Susan Joyce, editor of job-hunt.org, says searching yourself on Google can help in the job hunt.
WTOP's Randi Martin reports.
WASHINGTON - "People don't know how to get a job," says Susan Joyce, editor of job-hunt.org.
There is a process that your resume may go through, according to Joyce, especially in a business that has 100 or more employees.
The business may use an applicant-tracking program. If you have the right skills for the job and the right key words on your resume, this computer program will push your resume to the next level of scrutiny.
So what is a key word? Joyce says they are abilities, job titles or specific skills employers are looking for like the ability to use Microsoft Office or social media. These key words are found in the job posting or description.
"The job description may say Microsoft Office and the applicant has put down his experiences with Microsoft products," says Joyce, who also edits Work Coach Café, a career change advice site. "His application does not get pushed forward if somebody is doing the search based on what is in the job description."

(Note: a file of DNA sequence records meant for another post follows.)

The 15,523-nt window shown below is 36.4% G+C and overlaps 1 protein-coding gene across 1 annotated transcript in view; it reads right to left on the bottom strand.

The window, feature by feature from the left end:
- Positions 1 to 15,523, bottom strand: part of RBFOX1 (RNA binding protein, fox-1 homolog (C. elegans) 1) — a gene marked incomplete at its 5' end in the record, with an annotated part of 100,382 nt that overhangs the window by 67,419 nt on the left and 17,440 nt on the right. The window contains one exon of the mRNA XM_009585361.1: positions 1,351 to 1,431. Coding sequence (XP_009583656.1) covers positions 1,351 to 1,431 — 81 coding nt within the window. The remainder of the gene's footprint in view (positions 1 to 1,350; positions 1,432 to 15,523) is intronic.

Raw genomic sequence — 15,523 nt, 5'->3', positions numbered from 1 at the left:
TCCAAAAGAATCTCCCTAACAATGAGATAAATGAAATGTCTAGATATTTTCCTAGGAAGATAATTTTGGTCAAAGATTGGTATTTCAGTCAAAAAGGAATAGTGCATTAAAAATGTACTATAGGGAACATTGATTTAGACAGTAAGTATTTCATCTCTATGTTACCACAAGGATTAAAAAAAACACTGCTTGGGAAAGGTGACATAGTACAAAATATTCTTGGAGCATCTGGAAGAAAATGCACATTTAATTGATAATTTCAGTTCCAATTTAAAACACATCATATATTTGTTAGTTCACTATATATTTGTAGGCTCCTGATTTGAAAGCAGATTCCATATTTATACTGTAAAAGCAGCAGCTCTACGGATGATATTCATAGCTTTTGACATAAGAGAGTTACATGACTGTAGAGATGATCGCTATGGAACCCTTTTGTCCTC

Joyce highly recommends using the terms listed in the job description.
"Without the right terms, your resume will not show up in the search results and a human being won't see it," she says.
She also urges you to Google yourself.
"I call it defensive Google-ing," Joyce says. "Google your name, and see what's associated with it."
If you see nothing, that is not a good thing. Joyce says many people see that as protecting their privacy, but to a potential employer it could be a deterrent.
"What they are doing instead is making themselves look out of date, or clueless, or like they don't even exist," she says.
So why do employers Google you? Joyce says that when investing in an expensive product, everyone does their research. It would be that same as you buying a car. Employers are collecting the most information to make the right decision.
The best way to get an Internet presence is through LinkedIn, Joyce says. The profile should be completed so LinkedIn will allow it to be included on Google.
"There's a section called summary," Joyce says. "It's a great place to highlight your accomplishments and help people understand what you have done, which hopefully is an indicator of what you can do."
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